Stepping into a mine field gives one a whole new appreciation for the word "concentration."
Akira tells me to follow him closely, and I am practically in his back pocket.
The sun is a swirling ball that would be at home in a Van Gogh painting, frying my brains under my helmet and visor that's so close to my nose I feel I am suffocating. I stop every few feet to raise it for a quick breath and quickly lower it to escape Akira’s wrath for disobeying an order. Under my frontal body armor, sweat pours as if I were a saturated sponge. The post-monsoon humidity in the Cambodian jungle is bad enough without 30 pounds of body armor and three cameras. Having to wear all of this is ironic, because if I were to step on a mine it would be useless.
Much of the field has been burned away, cleared of brush, while the square areas yet to be checked are outlined with red twine anchored at each corner with a bright red deaths head that screams “mines” (top).
That eyeless skull is everywhere, a constant reminder that this country has known war for most of its existence. The Khmer Rouge leader Pol Pot called land mines “the perfect soldier” as they were designed to maim rather than kill.
Being chosen as a CNN HERO in 2010 brought Akira international fame, and in 2012 he won the Manhae Peace Prize awarded by South Korea. But that changes nothing for him. This man who now meets with prime ministers and billionaires is humble and self-effacing, the kind of guy who would get lost in a crowd were it not for the fact that he's a living national treasure. For him, there is only the work.
Akira is only truly happy in the jungle, working, sleeping in a hammock, trapping snakes and birds for food, and sharing his teams’ danger.
Orphaned by age 8 – an approximation since there are no written records – Akira was taken in by the Khmer Rouge and made a child soldier, trained as an explosives expert, and made to plant land mines, a job he admits to becoming quickly adept at. At 13 he was captured and forced to join the invading Vietnamese army, fighting against his former friends while still planting mines. According to him, he could easily lay 100 in a single day.
At 14, when the Vietnamese withdrew from Cambodia, he was drafted into the Cambodian army and made an officer, one of the most skilled demolition experts in Cambodia while still a child and a combat veteran of three separate armies. At 19 he was recruited by the United Nations, but his growing awareness of what he had done as a child brought him an epiphany. He would not work for anyone else again. Instead, he would devote the rest of his life to removing the deadly objects he himself installed.
When a mine is found, a small square of reclaimed TNT with a radio-controlled detonator is laid next to it, Akira orders everyone to back off a paced 75 yards and to kneel down for the explosion. Even from that distance, the detonation of a small antipersonnel mine is like a whack in the chest from a hammer. There is a physical shockwave that invades your body. I watch a mushroom cloud of dirt rise 40 feet in the air as one more mine is eliminated.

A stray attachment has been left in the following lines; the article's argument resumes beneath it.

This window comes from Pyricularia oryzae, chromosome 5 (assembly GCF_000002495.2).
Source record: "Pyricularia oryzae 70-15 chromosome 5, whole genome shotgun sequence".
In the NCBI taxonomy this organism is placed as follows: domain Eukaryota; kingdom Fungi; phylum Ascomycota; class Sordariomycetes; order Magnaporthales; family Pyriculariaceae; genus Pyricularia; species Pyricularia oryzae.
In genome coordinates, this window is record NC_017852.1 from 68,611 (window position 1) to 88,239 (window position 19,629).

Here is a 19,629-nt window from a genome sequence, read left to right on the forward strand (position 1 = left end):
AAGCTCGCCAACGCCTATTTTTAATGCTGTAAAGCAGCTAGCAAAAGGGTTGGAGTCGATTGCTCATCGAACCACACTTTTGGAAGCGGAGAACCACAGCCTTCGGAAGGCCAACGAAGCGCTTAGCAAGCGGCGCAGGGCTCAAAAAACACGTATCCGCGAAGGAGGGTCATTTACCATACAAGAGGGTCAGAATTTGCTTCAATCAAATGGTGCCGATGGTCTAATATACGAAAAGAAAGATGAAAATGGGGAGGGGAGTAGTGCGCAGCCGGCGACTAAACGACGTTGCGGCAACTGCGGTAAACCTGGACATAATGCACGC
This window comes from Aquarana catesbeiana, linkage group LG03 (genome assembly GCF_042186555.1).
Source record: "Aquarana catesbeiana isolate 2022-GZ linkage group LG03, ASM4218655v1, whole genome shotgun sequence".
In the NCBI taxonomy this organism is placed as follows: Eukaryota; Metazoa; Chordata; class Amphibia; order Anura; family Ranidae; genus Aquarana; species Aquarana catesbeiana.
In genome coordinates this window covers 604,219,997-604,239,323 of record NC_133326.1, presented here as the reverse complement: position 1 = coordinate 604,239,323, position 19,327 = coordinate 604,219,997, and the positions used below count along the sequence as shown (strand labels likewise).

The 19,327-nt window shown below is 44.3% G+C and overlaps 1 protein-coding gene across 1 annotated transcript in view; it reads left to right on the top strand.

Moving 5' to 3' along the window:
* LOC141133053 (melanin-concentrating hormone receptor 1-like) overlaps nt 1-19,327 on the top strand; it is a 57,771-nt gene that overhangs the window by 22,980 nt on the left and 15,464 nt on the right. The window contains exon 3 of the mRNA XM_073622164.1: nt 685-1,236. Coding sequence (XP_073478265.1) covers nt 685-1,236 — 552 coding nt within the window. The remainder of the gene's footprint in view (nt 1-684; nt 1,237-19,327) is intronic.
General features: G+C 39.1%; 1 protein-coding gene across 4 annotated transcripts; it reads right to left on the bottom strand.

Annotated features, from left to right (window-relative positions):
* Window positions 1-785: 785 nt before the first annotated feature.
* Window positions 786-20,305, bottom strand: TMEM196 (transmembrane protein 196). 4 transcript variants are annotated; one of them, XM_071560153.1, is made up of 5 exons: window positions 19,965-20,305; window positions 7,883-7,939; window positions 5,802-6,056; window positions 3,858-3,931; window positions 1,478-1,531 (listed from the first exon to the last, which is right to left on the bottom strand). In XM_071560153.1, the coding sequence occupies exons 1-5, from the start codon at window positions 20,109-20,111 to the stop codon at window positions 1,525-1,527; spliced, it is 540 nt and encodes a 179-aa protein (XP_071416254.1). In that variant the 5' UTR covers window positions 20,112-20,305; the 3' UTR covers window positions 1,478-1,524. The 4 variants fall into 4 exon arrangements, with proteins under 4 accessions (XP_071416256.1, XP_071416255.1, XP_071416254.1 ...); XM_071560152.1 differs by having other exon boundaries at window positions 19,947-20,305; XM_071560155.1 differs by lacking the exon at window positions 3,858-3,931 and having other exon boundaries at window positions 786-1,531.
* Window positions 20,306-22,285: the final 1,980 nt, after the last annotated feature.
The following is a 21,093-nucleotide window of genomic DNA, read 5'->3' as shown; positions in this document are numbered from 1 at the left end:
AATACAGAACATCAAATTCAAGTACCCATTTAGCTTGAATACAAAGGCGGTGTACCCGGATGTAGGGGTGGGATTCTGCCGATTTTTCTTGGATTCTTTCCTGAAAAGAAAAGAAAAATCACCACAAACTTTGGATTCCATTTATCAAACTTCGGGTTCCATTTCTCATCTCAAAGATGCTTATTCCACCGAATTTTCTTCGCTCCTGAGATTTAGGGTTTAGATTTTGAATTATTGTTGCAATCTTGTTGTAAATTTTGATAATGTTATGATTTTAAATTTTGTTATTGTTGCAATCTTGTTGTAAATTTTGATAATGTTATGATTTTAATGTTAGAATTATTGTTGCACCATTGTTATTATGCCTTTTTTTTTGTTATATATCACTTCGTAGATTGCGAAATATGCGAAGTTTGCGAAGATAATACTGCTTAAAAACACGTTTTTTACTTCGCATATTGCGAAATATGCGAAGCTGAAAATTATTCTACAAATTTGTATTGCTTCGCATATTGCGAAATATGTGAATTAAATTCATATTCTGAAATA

Kneeling behind one of the de-miners, a young girl in her 20s, I sync my breathing to hers, moving as she moves, sliding my knees ever so gently, watching for any tell-tale sign or a depression in the dirt.
She uses gardening shears to clear overhanging brush and runs a knife around the edges of her detector to make sure it is functioning properly before passing it almost unperceptively over the ground from left to right then back again several times. It is like watching paint dry, and yet the only sound is the beating of my own heart. It is the most intense feeling: senses heightened, sound magnified, ears scanning for the slightest nuance, eyes probing through the dirt itself.
When that six-inch swath gives no warning, she moves the red-painted board forward to the limit of her scan, another few inches made safe. In an hour, we move ten feet, when a screech comes over the headphones and she kneels, slowly begins to clear dirt, inserting her trowel at an angle so as not to apply any pressure on the mine should that prove to be the culprit.
A mere 10 pounds of pressure is all it takes to enter the hereafter.
With infinite patience, she scoops dirt away, revealing the green curved rim of a Russian-made anti-personnel mine.
Word goes out over the radio and Akira comes running. While we wait for him, I am told this young lady is the mother of three, and I try to imagine what I would feel if my own mother removed landmines for a living. He calls me over to see this mine before blowing it. Akira laughs at my trembling hand, only inches away from a device that can blow me to kingdom come in the blink of an eye. A few minutes later as another blast rocks the jungle, he has lived up to his slogan, “One mine at a time.”
This team has chosen a life of self-denial that is almost as monastic as the saffron-robed monks their country is known for. In their military fatigues bearing the logo of the de-mining organization, they are treated as local heroes wherever they go. Akira himself is rapidly attaining superstar status. By his own estimate, it will take another decade to rid Cambodia of most of its land mines.
When I leave, I take a final look at Akira sitting by a campfire laughing with his troops. It had been a good day. He had blown up five mines.